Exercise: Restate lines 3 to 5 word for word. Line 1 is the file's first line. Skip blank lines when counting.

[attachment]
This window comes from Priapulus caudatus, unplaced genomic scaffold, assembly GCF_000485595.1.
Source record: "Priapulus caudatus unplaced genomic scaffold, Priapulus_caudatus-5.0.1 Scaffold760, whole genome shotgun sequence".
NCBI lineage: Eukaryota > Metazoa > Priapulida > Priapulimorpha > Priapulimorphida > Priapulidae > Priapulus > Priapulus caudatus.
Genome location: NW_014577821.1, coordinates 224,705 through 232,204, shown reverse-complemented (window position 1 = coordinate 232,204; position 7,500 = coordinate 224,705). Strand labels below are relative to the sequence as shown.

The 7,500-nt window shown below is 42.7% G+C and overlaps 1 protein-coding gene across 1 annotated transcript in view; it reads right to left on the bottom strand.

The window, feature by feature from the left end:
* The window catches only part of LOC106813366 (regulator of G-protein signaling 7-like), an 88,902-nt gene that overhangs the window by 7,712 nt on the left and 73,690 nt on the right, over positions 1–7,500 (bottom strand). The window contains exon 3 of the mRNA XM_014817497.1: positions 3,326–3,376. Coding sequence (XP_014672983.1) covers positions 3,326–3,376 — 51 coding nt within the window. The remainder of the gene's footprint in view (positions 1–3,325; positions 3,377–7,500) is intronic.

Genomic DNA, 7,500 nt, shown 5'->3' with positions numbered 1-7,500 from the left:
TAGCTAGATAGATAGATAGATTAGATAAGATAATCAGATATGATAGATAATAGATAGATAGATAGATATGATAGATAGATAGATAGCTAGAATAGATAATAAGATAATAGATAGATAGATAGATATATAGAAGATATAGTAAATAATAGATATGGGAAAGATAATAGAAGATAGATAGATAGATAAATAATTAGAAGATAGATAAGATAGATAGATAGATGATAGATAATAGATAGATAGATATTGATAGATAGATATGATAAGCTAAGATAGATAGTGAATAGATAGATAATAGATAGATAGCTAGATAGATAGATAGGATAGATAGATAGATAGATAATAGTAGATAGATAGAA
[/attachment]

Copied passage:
NCBI lineage: Eukaryota > Metazoa > Priapulida > Priapulimorpha > Priapulimorphida > Priapulidae > Priapulus > Priapulus caudatus.
Genome location: NW_014577821.1, coordinates 224,705 through 232,204, shown reverse-complemented (window position 1 = coordinate 232,204; position 7,500 = coordinate 224,705). Strand labels below are relative to the sequence as shown.

The 7,500-nt window shown below is 42.7% G+C and overlaps 1 protein-coding gene across 1 annotated transcript in view; it reads right to left on the bottom strand.